There were three very deserving honorees this year: Iris Apfel, David Yurman, and Kim Hastreiter. The tireless 93 year old style icon and interior designer Iris Apfel arrived with Nigerian fashion designer Duro Olowu, who also presented her award. Fittingly, the designer is known for his exuberant use of prints and color, and while this can also describe Iris’s personal aesthetic, last night she was quite subdued in a black Mongolian lamb accessorized with her signature bangles and necklaces.

PAPER Magazine Editorial Director Mickey Boardman,
PAPER Mag Creative Director Drew Elliott, Honoree Kim Hastreiter,
Henny Garfunkel & Albert Maysles

Designer and CEO David Yurman, a sculptor, artist and artisan whose jewelry can be thought of as a work of art, received his award from Paul Greenhaigh, director of the Sainsbury Center for Visual Arts). PAPER magazine co-founder and editor-in-chief Kim Hastreiter accepted her award from Padma Lakshmi, the award winning author, model, and host of Bravo’s Emmy Award winning show, Top Chef.  Speaking of which, you must be living under a rock if you don’t know what’s been ‘cooking’ with Kim and Paper these days. (Does Kim Kardashian and her celebrated high gloss rear end, ring a bell?)

Edgar Battista & Fashion Designer Mary McFadden

I chose a beloved vintage Geoffrey Beene architecturally shaped quilted short coat for the evening, one which never fails to elicit oohs and aahs. (Of course, it’s impossible to think of great design without thinking about the late great designer). And coincidentally, in my mind, Kim and Paper are always inextricably linked. I'll never forget the time I interviewed him at his 57th Street atelier in 2002. I noted that the only magazine he had on his desk, was Paper. He actually admitted that he didn’t look at any fashion publications other than Paper. When I asked him why, he told me “The reason I like 'Paper' is I don't know who the audience is. I know Kim (Hastreiter, its editor and founder) very well and I respect her. She's probably the most open-minded of editors - whatever her magazine is. It's the only one I advertise in, and Kim knows that. I've just taken out a double page for May and I haven't advertised a dress in years. I don't know who her audience is and that sort of fascinates me."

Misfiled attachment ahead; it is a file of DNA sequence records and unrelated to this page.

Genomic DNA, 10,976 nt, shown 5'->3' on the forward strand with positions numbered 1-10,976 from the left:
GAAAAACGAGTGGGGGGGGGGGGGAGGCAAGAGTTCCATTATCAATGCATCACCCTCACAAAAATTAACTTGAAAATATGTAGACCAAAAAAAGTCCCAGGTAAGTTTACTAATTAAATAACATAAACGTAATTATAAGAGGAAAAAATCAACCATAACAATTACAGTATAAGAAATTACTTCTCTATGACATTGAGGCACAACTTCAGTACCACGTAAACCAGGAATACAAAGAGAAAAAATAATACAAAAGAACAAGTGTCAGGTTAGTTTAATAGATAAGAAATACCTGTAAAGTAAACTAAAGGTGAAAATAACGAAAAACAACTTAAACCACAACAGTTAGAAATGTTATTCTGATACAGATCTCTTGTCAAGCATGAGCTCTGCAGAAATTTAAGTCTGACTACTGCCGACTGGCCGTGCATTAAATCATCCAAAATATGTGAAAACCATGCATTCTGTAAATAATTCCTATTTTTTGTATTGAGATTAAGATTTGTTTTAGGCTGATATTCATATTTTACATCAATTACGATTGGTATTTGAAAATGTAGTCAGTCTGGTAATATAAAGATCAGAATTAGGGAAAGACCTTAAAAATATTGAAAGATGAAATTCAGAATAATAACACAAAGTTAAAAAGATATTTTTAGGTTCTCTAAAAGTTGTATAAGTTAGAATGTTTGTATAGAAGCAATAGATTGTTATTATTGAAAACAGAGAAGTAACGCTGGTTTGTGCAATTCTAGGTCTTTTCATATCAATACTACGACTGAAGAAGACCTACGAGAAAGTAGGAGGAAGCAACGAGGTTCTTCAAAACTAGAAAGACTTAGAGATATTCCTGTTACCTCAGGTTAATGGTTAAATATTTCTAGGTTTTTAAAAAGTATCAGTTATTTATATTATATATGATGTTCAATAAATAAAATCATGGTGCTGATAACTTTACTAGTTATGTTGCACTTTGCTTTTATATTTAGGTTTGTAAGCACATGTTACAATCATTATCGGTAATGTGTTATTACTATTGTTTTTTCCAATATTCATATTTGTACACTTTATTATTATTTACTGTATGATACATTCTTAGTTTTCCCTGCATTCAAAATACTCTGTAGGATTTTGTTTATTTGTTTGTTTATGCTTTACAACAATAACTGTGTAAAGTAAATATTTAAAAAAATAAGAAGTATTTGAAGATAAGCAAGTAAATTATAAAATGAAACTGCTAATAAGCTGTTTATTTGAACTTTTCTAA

New York Magazine Design Editor Wendy Goodman,
& Artist Alexander Vethers

Their long mutual admiration society was solidified when he wrote her a fan letter in 1988 after Andre Walker wrote an article in the magazine and borrowed a dress from Geoffrey which he proceeded to style in a very “unorthodox way”, which he loved. Still, I could not help but wonder how Geoffrey (the epitome of refined taste) would feel about the Kim Kardashian cover and inside pages, which, according to Ms. Hastreiter, came about with one goal in mind: the staff of Paper wanted to "Break The Internet" with their winter 2014 issue (it hits the newsstands next week). But then again, he was ultra-modern: the ultimate rule breaker with a divinely wicked sense of humor, so needless to say, he would probably love it (or at the very least, “get it”) which is precisely what Kim said, when I posed the question.